Stew Cues: by Alene Keenan
In a recent article, I talked about where to begin service once the guests are at the table. Another important bit of knowledge for service is the correct order of precedence for seating at more formal affairs.
For state dinners, rank is one factor that determines seating at the table. Depending on the purpose of an event, protocol for order of precedence may be closely followed. For instance, in the United States, for an official state dinner, a partial list of the order of precedence is as follows: The president is the highest ranking, followed by the vice president, speaker of the House of Representatives, chief justice, former presidents, secretary of state, secretary general of the United Nations, ambassadors of foreign powers, widows of former presidents, and so on.
We may never serve high-ranking government officials on our yachts, but there is generally a hierarchy of some sort to be followed that ensures no one will be offended by where they are seated. Sorting a group of guests and finding the most respectful and sensible way of seating them is essential. If you have ever planned a wedding reception, you know how important it is to properly seat guests so that they are comfortable with those around them.
According to Charles MacPherson’s wonderful book “The Butler Speaks,” in the 1900s, seating at the table depended on one’s station or rank in society. The relationship of the guests to the hosts is also a factor, as well as national or regional customs. If the host did not indicate where guests should sit, the order of precedence was followed.
In America today we generally alternate men and women at the table, with the highest-ranking female seated to the right of the host, and the second- highest to his left. The hostess will be at the other end of the table, with the highest-ranking male guest to her right, and the second-highest to her left. For a business event, guests may be seated in a way that helps build professional relationships.
One server for 6-8 guests is usually enough. Food may be served to guest in sequence or women may be served before men. If the food is served in sequence, the woman to the right of the host is served first, the man to her right is served next, and so on. Service proceeds counter-clockwise and the host is the last person served.
When women are served first, the woman to the right of the host is served at the same time as the woman to his left. Two servers are needed, and both proceed clockwise to the women and then to the men. If there is only one server at the table, it’s a nice idea to reverse the direction of service after each course so that the same guests are not always served last.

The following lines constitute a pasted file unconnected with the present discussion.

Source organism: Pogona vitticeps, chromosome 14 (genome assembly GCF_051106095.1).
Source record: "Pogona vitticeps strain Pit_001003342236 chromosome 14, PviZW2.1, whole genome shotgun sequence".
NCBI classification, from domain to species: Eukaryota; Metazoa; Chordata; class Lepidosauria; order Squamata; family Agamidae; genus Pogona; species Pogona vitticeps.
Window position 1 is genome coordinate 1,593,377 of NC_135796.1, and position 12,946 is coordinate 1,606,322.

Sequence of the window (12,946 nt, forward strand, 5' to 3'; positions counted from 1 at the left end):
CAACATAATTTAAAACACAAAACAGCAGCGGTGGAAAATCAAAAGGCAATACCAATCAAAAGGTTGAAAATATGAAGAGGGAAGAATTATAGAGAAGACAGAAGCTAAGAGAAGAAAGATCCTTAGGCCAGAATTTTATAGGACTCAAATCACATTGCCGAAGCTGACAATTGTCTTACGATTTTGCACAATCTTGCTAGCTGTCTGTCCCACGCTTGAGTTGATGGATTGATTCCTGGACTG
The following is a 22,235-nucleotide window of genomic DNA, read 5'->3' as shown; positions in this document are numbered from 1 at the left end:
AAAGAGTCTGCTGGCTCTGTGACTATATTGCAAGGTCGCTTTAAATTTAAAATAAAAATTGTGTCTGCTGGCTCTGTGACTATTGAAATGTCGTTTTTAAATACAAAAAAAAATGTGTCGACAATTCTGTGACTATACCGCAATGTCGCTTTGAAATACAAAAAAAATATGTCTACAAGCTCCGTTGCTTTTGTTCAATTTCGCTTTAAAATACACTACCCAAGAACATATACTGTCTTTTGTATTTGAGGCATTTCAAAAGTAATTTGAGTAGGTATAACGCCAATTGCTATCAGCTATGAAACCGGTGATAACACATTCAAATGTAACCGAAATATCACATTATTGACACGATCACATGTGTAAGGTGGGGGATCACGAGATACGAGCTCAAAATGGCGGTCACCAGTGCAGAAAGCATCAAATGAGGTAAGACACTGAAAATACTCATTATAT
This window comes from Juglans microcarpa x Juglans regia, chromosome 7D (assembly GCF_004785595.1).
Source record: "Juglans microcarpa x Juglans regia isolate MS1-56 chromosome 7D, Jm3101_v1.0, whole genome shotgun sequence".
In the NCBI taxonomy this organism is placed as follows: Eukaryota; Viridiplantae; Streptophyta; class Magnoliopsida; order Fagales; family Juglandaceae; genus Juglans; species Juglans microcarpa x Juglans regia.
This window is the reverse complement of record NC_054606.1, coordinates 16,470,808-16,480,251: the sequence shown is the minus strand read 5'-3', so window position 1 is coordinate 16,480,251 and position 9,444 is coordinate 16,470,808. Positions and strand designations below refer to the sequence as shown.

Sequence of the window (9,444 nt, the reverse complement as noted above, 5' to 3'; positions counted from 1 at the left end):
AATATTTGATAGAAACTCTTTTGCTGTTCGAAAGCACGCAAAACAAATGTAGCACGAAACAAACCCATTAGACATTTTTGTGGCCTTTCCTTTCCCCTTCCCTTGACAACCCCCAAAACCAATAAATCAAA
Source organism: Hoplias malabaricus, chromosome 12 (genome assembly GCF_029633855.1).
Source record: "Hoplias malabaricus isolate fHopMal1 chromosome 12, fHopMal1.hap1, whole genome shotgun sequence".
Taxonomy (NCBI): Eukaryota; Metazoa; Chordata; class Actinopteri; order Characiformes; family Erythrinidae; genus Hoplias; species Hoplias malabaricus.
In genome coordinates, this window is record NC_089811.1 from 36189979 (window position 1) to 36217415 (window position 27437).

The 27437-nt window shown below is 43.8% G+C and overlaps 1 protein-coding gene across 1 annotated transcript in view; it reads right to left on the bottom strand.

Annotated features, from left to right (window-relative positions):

The lifestyle of the servants in a stately home was tightly structured. They also had a strict order of precedence for mealtimes. The order of precedence was even followed when servants filed into the dining area. The butler would sit at the head of the table and the housekeeper at the opposite end. All males were seated on one side, all females on the other. The first footman sits to the butler’s right and the lady’s maid to his left. The butler would carve the meat, then send the plate to the housekeeper who served the vegetables. The second footman would take the plates around and serve in order of rank. When upper and lower servants dine together, the lower servants should speak only when addressed by their superiors.
It is hard to imagine what life was like for servants in that day and age. There are a lot of similarities to the yachting lifestyle, but they did not have the many conveniences we have today. Imagine what it would be like to live in a world without electricity, as they did.
The chain of command on a yacht is our type of hierarchy and it should be followed by all crew. We have our junior and senior crew, head of service, head of housekeeping, and the captain and other officers are at the top of the pecking order by design.
The chain of command is worthless without a chain of obedience. and the best leaders inspire confidence and command respect.
Alene Keenan is former lead instructor of interior courses at Maritime Professional Training in Fort Lauderdale. She shares more than 20 years experience as a stew in her book, “The Yacht Guru’s Bible: The Service Manual for Every Yacht,” available at yachtstewsolutions.com. Comments are welcome below.